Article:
Slot car swerve — Brakes are for Losers review

I’m surprised at the variety of racing games on the Switch these days. Other than the obvious reference to Mario Kart 8 Deluxe, we’ve got games from fellow Switch exclusive Gear.Club Unlimited to the surprisingly fun Cars 3 Driven to Win. Nothing quite beats simple, however, and Brakes are for Losers speeds onto the Switch with some frantic eight-player gameplay. Is it enough to grace the winner’s circle, or does it need to head to a pit stop?

The developers of Brakes are for Losers weren’t kidding when they didn’t want brakes. This is a racing game where you can only go forward; think the movie Speed but without Sandra Bullock. Up to eight cars race on a variety of tracks, with a button for a nitro boost that can be used up to three times before needing to recharge at pit stops which are placed on the track. You have the main championship mode, where you’ll go through a ten-track marathon racing to get the most laps in 60 second bursts, with brief intermissions in order to upgrade your car based on how you placed in the previous race. You can improve things like steering and boost power, and as a humorous in-joke, there’s an option to add brakes… the price of which is impossible to earn in a single championship run (and you can only save up within the championship itself, so no, you don’t get brakes). Bumping into walls will also put your car out of commission for a few seconds, so it’s important that you try your best to steer clear of that.

Humorous lack of slowing down aside, the game is a serviceable multiplayer title for when you want to utilize the eight-player functionality on the Switch. It’s relatively easy to play with up to eight players, and the distinct designs of the cars means you won’t get too lost with where your car might be. The single-screen top-down settings of the tracks also help with visibility, especially with a bunch of cars onscreen at a time.

In addition, it’s relatively easy to control with one Joy-Con, since all you’re doing is steering and boosting with the control stick and one face button respectively (with an optional horn button for fun). It feels a lot like moving a slot car, though you do have a certain degree of control overall. There are some customization options within the multiplayer modes that will cater to those that want to make the game a little crazier for gatherings, such as items that will impede progress of your foes or different rule sets like last car standing (which disables pit stops and is more of a test of endurance rather than speed). These little changes do make quite the difference when considering replay value.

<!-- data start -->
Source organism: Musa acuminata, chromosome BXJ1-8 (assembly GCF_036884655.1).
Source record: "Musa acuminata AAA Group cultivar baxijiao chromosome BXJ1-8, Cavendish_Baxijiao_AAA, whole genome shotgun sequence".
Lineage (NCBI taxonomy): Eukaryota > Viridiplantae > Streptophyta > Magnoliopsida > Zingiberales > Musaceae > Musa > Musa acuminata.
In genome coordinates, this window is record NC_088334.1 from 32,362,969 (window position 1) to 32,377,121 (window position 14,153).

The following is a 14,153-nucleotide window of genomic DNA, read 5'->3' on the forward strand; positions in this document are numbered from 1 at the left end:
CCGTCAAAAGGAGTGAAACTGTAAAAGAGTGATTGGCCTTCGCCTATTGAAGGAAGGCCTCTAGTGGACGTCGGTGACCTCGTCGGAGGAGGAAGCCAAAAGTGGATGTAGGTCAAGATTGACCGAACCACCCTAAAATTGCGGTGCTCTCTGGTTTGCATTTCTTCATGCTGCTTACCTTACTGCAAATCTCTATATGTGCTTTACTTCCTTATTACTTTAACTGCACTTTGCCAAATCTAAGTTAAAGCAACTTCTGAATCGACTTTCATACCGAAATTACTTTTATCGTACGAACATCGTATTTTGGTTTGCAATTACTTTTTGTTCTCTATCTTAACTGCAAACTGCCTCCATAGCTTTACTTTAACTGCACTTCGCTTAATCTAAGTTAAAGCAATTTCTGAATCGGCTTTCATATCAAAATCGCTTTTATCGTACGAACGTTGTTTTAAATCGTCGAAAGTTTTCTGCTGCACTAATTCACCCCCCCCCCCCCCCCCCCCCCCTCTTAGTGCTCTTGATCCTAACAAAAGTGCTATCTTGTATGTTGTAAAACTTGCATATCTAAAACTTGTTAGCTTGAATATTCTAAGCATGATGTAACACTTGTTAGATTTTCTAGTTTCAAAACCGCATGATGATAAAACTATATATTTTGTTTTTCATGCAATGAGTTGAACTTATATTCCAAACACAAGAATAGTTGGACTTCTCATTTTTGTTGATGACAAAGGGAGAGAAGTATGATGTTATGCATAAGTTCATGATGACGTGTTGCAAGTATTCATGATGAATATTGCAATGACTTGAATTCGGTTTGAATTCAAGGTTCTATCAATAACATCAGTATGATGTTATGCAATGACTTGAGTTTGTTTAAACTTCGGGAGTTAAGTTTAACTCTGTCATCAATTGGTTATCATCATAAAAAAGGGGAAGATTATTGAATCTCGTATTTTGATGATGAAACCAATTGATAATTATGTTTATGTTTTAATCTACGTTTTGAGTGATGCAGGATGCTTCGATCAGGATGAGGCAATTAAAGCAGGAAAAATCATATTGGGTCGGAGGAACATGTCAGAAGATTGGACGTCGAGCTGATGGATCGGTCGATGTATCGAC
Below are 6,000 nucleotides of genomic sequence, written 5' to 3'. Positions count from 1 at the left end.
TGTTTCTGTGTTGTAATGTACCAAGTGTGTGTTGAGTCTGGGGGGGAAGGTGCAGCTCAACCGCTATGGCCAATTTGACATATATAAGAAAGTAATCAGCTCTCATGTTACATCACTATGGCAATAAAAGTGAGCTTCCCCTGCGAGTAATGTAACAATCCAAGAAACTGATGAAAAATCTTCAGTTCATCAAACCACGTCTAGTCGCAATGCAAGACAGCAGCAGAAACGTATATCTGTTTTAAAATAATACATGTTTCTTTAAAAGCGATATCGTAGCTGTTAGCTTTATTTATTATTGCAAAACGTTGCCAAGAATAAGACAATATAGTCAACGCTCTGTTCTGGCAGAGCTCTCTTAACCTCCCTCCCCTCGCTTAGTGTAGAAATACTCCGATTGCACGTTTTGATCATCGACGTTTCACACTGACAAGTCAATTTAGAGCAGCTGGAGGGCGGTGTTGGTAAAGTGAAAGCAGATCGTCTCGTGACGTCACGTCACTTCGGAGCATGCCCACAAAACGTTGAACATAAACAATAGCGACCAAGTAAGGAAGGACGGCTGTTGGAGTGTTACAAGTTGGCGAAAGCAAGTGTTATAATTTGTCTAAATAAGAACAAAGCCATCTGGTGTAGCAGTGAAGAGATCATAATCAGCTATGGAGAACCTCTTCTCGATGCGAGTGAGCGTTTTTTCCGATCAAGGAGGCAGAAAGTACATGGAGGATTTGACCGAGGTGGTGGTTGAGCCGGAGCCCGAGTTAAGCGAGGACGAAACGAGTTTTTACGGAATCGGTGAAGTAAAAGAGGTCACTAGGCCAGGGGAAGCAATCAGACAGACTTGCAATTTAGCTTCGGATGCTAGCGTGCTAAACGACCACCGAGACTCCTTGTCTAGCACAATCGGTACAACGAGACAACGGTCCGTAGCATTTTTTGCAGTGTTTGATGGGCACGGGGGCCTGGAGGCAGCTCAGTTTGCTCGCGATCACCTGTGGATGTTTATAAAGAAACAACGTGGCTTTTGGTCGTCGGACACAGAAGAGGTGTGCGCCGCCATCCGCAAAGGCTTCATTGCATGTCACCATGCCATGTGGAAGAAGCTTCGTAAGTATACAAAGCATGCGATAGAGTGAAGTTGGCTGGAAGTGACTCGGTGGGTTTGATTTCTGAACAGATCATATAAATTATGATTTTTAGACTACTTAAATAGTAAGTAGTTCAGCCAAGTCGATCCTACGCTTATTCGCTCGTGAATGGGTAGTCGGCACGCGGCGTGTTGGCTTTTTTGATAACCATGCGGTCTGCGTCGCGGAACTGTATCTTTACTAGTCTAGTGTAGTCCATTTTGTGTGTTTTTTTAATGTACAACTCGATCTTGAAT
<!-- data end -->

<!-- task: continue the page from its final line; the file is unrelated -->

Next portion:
On a technical standpoint, the game runs very well whether in handheld or docked mode, but if you have more than a few people playing, it’s best to view the game on a TV rather than on the Switch’s display. The graphics are simplistic but serviceable, and there were no frame rate drops in my experience with the title.

While it’s fun to try and maneuver your car across the tracks, the physics feel slippery and inaccurate, especially when trying to nail tricky turns. This isn’t too noticeable when playing with friends or easier computers, but the single-player content that has time trials and perfect runs (where you try to drive a set number of meters without bumping into the walls) can get excruciatingly unfair due to this. Brakes are for Losers has this simplicity that excels in a casual multiplayer setting, but falls short when trying to be a serious single-player experience.

It doesn’t help the fact that the single-player modes are the only ones where you can choose your own track, as championship and quick game modes will only allow you to select batches of tracks based on overall difficulty rather than specific tracks. This is exacerbated since the easier tracks are rather unremarkable, with not that many discernable differences between them. The sound department is rather unremarkable, since it’s the same handful of tracks over and over again. However, they convey the frantic and fast-paced feel of the game pretty nicely, so I can’t really dock any points off it, for what it’s worth.



BAFL - Brakes are for Losers

Review Guidelines

Brakes are for Losers is an adequately fun time with friends if you’ve got four to eight people ready to play, but it unfortunately crashes into a wall with single-player content.

Elisha Deogracias is an aspiring accountant by day, freelance writer by night. Before writing for Gaming Trend, he had a small gig on the now defunct Examiner. When not being a third wheel with his best friends on dates or yearning for some closure on Pushing Daisies, he's busy catching up on shonen manga and wacky rhythm games. Mains R.O.B. in Smash. Still doesn't know if he's a kid or a squid.

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